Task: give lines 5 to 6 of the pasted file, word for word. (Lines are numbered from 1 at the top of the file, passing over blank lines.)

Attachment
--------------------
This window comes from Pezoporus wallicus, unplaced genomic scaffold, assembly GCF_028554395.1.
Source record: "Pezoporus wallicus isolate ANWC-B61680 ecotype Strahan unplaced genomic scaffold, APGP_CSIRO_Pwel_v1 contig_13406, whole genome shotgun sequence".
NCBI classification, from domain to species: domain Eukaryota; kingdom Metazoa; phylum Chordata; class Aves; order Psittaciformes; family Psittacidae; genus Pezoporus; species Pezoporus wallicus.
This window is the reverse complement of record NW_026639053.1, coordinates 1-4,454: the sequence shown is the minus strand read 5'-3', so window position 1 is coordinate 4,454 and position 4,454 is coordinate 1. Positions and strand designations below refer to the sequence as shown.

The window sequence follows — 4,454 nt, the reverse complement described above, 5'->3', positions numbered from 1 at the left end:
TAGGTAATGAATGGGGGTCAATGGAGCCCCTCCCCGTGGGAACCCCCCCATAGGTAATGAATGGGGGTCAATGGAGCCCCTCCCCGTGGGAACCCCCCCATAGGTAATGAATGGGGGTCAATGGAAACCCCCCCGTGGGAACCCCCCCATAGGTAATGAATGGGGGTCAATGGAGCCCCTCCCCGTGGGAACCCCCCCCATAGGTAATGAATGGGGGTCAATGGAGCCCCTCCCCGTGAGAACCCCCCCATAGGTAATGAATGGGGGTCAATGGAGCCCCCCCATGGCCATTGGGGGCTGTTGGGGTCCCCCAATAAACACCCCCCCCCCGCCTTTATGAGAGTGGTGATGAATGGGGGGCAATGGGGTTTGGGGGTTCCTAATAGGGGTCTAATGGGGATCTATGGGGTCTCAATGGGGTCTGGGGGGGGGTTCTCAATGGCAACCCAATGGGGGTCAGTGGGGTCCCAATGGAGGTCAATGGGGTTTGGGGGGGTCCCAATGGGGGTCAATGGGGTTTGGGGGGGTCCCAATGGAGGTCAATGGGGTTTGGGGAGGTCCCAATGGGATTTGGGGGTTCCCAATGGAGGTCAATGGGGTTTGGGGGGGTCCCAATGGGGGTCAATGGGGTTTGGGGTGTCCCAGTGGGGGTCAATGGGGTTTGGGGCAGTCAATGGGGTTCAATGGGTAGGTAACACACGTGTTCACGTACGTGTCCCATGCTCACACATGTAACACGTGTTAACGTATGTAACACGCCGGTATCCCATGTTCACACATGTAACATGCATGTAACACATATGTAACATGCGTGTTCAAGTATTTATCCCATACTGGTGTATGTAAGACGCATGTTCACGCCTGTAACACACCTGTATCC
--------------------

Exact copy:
The window sequence follows — 4,454 nt, the reverse complement described above, 5'->3', positions numbered from 1 at the left end:
TAGGTAATGAATGGGGGTCAATGGAGCCCCTCCCCGTGGGAACCCCCCCATAGGTAATGAATGGGGGTCAATGGAGCCCCTCCCCGTGGGAACCCCCCCATAGGTAATGAATGGGGGTCAATGGAAACCCCCCCGTGGGAACCCCCCCATAGGTAATGAATGGGGGTCAATGGAGCCCCTCCCCGTGGGAACCCCCCCCATAGGTAATGAATGGGGGTCAATGGAGCCCCTCCCCGTGAGAACCCCCCCATAGGTAATGAATGGGGGTCAATGGAGCCCCCCCATGGCCATTGGGGGCTGTTGGGGTCCCCCAATAAACACCCCCCCCCCGCCTTTATGAGAGTGGTGATGAATGGGGGGCAATGGGGTTTGGGGGTTCCTAATAGGGGTCTAATGGGGATCTATGGGGTCTCAATGGGGTCTGGGGGGGGGTTCTCAATGGCAACCCAATGGGGGTCAGTGGGGTCCCAATGGAGGTCAATGGGGTTTGGGGGGGTCCCAATGGGGGTCAATGGGGTTTGGGGGGGTCCCAATGGAGGTCAATGGGGTTTGGGGAGGTCCCAATGGGATTTGGGGGTTCCCAATGGAGGTCAATGGGGTTTGGGGGGGTCCCAATGGGGGTCAATGGGGTTTGGGGTGTCCCAGTGGGGGTCAATGGGGTTTGGGGCAGTCAATGGGGTTCAATGGGTAGGTAACACACGTGTTCACGTACGTGTCCCATGCTCACACATGTAACACGTGTTAACGTATGTAACACGCCGGTATCCCATGTTCACACATGTAACATGCATGTAACACATATGTAACATGCGTGTTCAAGTATTTATCCCATACTGGTGTATGTAAGACGCATGTTCACGCCTGTAACACACCTGTATCC